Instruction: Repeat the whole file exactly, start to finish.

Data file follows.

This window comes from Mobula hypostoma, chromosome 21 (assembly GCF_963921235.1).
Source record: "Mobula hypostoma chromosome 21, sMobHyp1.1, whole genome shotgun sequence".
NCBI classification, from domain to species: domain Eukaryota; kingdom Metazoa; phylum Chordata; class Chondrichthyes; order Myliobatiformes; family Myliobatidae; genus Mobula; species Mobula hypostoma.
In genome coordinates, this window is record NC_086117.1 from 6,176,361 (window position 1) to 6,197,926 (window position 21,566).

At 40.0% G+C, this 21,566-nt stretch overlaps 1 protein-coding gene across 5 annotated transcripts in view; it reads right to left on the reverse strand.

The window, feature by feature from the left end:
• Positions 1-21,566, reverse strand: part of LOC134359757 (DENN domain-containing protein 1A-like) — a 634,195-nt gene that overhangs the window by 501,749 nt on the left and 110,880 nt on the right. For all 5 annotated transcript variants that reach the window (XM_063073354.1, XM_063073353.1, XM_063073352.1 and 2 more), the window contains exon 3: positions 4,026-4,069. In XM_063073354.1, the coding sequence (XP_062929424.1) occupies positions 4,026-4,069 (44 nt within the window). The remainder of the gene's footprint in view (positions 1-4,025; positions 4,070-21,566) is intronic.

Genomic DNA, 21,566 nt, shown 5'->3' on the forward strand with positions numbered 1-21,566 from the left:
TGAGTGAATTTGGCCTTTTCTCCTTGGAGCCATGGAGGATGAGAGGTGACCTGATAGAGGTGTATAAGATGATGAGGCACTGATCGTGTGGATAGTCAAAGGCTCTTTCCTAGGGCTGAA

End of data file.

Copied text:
This window comes from Mobula hypostoma, chromosome 21 (assembly GCF_963921235.1).
Source record: "Mobula hypostoma chromosome 21, sMobHyp1.1, whole genome shotgun sequence".
NCBI classification, from domain to species: domain Eukaryota; kingdom Metazoa; phylum Chordata; class Chondrichthyes; order Myliobatiformes; family Myliobatidae; genus Mobula; species Mobula hypostoma.
In genome coordinates, this window is record NC_086117.1 from 6,176,361 (window position 1) to 6,197,926 (window position 21,566).

At 40.0% G+C, this 21,566-nt stretch overlaps 1 protein-coding gene across 5 annotated transcripts in view; it reads right to left on the reverse strand.

The window, feature by feature from the left end:
• Positions 1-21,566, reverse strand: part of LOC134359757 (DENN domain-containing protein 1A-like) — a 634,195-nt gene that overhangs the window by 501,749 nt on the left and 110,880 nt on the right. For all 5 annotated transcript variants that reach the window (XM_063073354.1, XM_063073353.1, XM_063073352.1 and 2 more), the window contains exon 3: positions 4,026-4,069. In XM_063073354.1, the coding sequence (XP_062929424.1) occupies positions 4,026-4,069 (44 nt within the window). The remainder of the gene's footprint in view (positions 1-4,025; positions 4,070-21,566) is intronic.

Genomic DNA, 21,566 nt, shown 5'->3' on the forward strand with positions numbered 1-21,566 from the left:
TGAGTGAATTTGGCCTTTTCTCCTTGGAGCCATGGAGGATGAGAGGTGACCTGATAGAGGTGTATAAGATGATGAGGCACTGATCGTGTGGATAGTCAAAGGCTCTTTCCTAGGGCTGAA